DES MOINES, Iowa (CNN) - John McCain and Barack Obama on Friday condemned the outbreak of violence in the Georgian breakaway region of South Ossetia, calling on the United Nations Security Council to convene an emergency session - but the presumptive Republican nominee went further than his fall rival in assigning blame to Russia for the escalating hostilities.
"Russia should immediately and unconditionally cease its military operations and withdraw all forces from sovereign Georgian territory,” McCain said in a statement to reporters shortly after his campaign plane landed in Iowa.
“The consequences of Euro Atlantic stability and security are grave,” he added.
He also called for “a truly independent” international peacekeeping force for South Ossetia, and said the United States should work with the European Union and the OSCE to pressure Russia to halt its military efforts.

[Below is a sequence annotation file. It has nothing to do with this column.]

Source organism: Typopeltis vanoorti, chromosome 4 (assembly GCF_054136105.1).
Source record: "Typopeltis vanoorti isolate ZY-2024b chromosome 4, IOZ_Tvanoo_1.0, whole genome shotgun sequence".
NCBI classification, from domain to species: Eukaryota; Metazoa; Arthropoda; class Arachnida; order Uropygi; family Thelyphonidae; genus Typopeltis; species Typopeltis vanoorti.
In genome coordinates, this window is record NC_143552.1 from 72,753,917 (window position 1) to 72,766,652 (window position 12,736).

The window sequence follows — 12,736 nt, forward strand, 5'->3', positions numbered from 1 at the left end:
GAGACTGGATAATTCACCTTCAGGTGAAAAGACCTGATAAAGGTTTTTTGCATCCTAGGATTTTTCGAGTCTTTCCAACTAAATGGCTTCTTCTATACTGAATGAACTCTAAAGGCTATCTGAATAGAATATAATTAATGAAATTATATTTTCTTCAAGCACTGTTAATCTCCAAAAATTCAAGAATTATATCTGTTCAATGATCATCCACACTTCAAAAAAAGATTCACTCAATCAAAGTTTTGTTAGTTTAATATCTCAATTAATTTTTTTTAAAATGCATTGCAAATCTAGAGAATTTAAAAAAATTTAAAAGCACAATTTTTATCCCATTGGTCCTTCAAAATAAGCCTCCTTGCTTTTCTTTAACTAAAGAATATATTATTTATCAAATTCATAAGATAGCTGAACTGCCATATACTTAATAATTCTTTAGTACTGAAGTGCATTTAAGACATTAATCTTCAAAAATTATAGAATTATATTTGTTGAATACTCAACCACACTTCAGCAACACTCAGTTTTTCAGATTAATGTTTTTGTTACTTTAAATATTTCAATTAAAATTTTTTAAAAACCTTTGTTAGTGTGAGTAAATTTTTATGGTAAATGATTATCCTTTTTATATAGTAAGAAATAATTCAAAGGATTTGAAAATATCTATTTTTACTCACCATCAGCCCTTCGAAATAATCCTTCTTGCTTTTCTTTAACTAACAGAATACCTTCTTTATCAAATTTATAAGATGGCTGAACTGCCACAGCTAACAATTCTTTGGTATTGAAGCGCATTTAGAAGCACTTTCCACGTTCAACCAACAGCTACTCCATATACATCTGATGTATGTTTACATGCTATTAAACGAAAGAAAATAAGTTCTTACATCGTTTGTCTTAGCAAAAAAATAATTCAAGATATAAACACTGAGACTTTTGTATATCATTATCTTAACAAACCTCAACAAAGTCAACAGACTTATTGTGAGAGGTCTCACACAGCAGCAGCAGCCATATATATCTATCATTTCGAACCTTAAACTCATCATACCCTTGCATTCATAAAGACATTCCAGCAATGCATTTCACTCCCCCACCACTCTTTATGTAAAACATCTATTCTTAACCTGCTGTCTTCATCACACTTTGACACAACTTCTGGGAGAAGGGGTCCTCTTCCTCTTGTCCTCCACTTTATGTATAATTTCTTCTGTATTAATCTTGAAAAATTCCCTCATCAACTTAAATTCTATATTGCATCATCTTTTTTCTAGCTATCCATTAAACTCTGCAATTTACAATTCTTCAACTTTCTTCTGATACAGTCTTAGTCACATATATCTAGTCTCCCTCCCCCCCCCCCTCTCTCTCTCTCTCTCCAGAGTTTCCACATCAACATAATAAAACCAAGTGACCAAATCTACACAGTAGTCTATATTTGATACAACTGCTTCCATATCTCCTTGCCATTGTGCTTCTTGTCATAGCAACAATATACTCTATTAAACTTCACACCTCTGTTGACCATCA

McCain has been a sharp critic of the policies of the Russian government headed by Vladimir Putin.
In a statement sent to reporters, Barack Obama called for an end to the violence, but stopped short of assigning blame, or making strong demands on Moscow. “I strongly condemn the outbreak of violence in Georgia, and urge an immediate end to armed conflict," he said.
"Now is the time for Georgia and Russia to show restraint, and to avoid an escalation to full scale war. Georgia’s territorial integrity must be respected. All sides should enter into direct talks on behalf of stability in Georgia, and the United States, the United Nations Security Council, and the international community should fully support a peaceful resolution to this crisis.”
Russia sent troops into the region Friday to defend South Ossetia from Georgian troops battling separatist forces there.
South Ossetia is a pro-Russian enclave of Georgia that has sought independence for years, and Russian Prime Minister Vladimir Putin has supported the region’s local government.
Georgia is a close ally of the United States.